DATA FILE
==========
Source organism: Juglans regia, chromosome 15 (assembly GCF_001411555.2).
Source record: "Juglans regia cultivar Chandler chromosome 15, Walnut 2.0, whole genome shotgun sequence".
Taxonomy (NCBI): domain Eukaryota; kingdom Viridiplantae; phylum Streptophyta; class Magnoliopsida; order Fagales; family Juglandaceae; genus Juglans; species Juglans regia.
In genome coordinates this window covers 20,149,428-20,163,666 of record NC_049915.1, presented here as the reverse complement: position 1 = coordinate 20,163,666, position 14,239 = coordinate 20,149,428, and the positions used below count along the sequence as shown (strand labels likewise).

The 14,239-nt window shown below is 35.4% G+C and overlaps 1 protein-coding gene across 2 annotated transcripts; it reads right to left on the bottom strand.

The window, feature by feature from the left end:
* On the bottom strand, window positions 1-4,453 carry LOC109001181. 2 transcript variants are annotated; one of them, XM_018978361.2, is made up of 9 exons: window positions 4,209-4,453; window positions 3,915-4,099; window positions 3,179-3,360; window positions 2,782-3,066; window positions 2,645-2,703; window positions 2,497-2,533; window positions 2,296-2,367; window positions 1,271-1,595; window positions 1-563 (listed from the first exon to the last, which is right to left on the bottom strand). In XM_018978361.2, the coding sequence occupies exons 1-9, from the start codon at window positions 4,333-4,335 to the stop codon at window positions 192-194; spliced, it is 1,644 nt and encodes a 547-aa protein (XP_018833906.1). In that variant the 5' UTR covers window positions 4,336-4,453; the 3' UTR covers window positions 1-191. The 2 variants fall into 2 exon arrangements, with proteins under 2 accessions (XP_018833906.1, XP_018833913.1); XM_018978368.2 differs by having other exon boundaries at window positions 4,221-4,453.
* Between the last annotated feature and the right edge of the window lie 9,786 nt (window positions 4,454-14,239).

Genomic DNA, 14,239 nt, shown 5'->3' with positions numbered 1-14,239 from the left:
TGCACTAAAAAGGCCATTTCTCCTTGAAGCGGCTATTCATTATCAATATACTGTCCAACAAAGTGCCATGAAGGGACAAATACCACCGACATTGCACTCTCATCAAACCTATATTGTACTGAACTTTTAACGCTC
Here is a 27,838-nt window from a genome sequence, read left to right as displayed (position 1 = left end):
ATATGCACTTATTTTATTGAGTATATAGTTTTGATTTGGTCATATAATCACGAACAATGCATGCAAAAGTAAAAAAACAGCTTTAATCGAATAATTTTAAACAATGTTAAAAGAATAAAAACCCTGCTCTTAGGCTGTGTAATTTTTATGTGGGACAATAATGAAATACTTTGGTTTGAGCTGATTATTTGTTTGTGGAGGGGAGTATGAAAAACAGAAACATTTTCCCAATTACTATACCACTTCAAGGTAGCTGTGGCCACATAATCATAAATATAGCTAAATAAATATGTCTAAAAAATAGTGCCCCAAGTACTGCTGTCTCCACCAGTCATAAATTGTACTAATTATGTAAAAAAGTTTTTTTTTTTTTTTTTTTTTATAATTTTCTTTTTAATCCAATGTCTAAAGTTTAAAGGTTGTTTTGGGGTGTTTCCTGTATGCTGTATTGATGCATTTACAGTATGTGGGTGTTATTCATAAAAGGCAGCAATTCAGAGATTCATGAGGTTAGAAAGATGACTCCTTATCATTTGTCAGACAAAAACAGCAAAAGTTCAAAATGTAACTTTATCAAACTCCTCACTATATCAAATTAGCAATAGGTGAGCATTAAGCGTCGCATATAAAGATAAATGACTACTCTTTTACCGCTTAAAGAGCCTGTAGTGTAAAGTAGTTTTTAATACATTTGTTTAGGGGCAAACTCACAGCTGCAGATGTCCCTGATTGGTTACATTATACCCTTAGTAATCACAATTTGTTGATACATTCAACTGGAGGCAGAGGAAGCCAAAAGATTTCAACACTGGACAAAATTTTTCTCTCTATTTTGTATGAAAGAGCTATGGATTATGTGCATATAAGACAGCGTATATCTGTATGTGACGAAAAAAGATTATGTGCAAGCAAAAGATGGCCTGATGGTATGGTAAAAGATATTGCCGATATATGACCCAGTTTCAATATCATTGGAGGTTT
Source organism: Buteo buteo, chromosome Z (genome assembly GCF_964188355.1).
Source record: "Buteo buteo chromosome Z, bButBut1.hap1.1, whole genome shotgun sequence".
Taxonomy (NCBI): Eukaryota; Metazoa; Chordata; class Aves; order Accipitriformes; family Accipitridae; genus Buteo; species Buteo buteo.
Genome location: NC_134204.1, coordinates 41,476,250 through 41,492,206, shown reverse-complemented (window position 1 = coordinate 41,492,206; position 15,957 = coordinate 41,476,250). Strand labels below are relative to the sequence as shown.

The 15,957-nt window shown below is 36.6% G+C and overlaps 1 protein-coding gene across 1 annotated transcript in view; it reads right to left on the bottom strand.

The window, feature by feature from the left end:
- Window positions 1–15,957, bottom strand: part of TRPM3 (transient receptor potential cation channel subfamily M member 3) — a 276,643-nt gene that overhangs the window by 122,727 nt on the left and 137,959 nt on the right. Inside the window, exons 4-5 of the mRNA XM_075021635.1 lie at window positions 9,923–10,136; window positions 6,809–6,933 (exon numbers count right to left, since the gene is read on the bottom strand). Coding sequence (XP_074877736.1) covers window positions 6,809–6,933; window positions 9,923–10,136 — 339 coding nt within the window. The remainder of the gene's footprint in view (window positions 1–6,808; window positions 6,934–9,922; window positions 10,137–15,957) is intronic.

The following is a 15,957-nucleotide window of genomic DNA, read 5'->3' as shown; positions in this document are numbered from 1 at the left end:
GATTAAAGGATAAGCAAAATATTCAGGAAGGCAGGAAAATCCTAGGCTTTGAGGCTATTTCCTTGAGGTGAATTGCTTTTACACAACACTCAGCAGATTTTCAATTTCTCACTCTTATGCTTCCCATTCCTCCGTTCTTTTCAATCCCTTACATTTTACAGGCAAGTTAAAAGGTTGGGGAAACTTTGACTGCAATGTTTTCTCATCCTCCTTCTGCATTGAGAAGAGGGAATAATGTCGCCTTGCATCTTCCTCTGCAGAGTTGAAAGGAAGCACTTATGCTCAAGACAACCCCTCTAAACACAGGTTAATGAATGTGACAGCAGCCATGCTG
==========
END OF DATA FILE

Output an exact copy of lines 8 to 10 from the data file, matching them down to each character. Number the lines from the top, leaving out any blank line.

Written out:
* Between the last annotated feature and the right edge of the window lie 9,786 nt (window positions 4,454-14,239).

Genomic DNA, 14,239 nt, shown 5'->3' with positions numbered 1-14,239 from the left:
TGCACTAAAAAGGCCATTTCTCCTTGAAGCGGCTATTCATTATCAATATACTGTCCAACAAAGTGCCATGAAGGGACAAATACCACCGACATTGCACTCTCATCAAACCTATATTGTACTGAACTTTTAACGCTC